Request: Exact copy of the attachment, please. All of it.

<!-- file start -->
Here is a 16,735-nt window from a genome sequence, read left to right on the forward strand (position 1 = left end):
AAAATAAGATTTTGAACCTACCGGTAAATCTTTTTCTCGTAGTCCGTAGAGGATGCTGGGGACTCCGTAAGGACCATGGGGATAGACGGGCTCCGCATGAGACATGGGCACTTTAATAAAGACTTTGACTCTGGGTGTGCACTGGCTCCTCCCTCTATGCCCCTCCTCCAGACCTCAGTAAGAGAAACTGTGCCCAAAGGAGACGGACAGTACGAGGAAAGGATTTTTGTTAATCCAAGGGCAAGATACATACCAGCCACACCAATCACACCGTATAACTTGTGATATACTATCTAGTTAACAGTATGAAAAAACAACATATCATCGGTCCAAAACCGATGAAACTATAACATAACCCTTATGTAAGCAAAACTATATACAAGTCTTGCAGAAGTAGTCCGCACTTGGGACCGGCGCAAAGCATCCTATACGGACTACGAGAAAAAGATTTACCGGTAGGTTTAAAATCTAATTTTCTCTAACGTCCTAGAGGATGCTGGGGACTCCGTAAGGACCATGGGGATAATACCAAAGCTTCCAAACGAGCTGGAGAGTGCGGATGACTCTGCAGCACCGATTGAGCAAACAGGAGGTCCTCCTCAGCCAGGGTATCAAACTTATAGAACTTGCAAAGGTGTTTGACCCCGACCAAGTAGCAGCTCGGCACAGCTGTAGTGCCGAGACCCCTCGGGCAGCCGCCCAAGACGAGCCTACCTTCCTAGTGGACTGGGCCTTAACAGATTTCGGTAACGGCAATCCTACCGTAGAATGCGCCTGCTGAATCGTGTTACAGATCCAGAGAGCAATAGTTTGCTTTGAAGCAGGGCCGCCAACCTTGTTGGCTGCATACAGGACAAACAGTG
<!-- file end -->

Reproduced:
Here is a 16,735-nt window from a genome sequence, read left to right on the forward strand (position 1 = left end):
AAAATAAGATTTTGAACCTACCGGTAAATCTTTTTCTCGTAGTCCGTAGAGGATGCTGGGGACTCCGTAAGGACCATGGGGATAGACGGGCTCCGCATGAGACATGGGCACTTTAATAAAGACTTTGACTCTGGGTGTGCACTGGCTCCTCCCTCTATGCCCCTCCTCCAGACCTCAGTAAGAGAAACTGTGCCCAAAGGAGACGGACAGTACGAGGAAAGGATTTTTGTTAATCCAAGGGCAAGATACATACCAGCCACACCAATCACACCGTATAACTTGTGATATACTATCTAGTTAACAGTATGAAAAAACAACATATCATCGGTCCAAAACCGATGAAACTATAACATAACCCTTATGTAAGCAAAACTATATACAAGTCTTGCAGAAGTAGTCCGCACTTGGGACCGGCGCAAAGCATCCTATACGGACTACGAGAAAAAGATTTACCGGTAGGTTTAAAATCTAATTTTCTCTAACGTCCTAGAGGATGCTGGGGACTCCGTAAGGACCATGGGGATAATACCAAAGCTTCCAAACGAGCTGGAGAGTGCGGATGACTCTGCAGCACCGATTGAGCAAACAGGAGGTCCTCCTCAGCCAGGGTATCAAACTTATAGAACTTGCAAAGGTGTTTGACCCCGACCAAGTAGCAGCTCGGCACAGCTGTAGTGCCGAGACCCCTCGGGCAGCCGCCCAAGACGAGCCTACCTTCCTAGTGGACTGGGCCTTAACAGATTTCGGTAACGGCAATCCTACCGTAGAATGCGCCTGCTGAATCGTGTTACAGATCCAGAGAGCAATAGTTTGCTTTGAAGCAGGGCCGCCAACCTTGTTGGCTGCATACAGGACAAACAGTG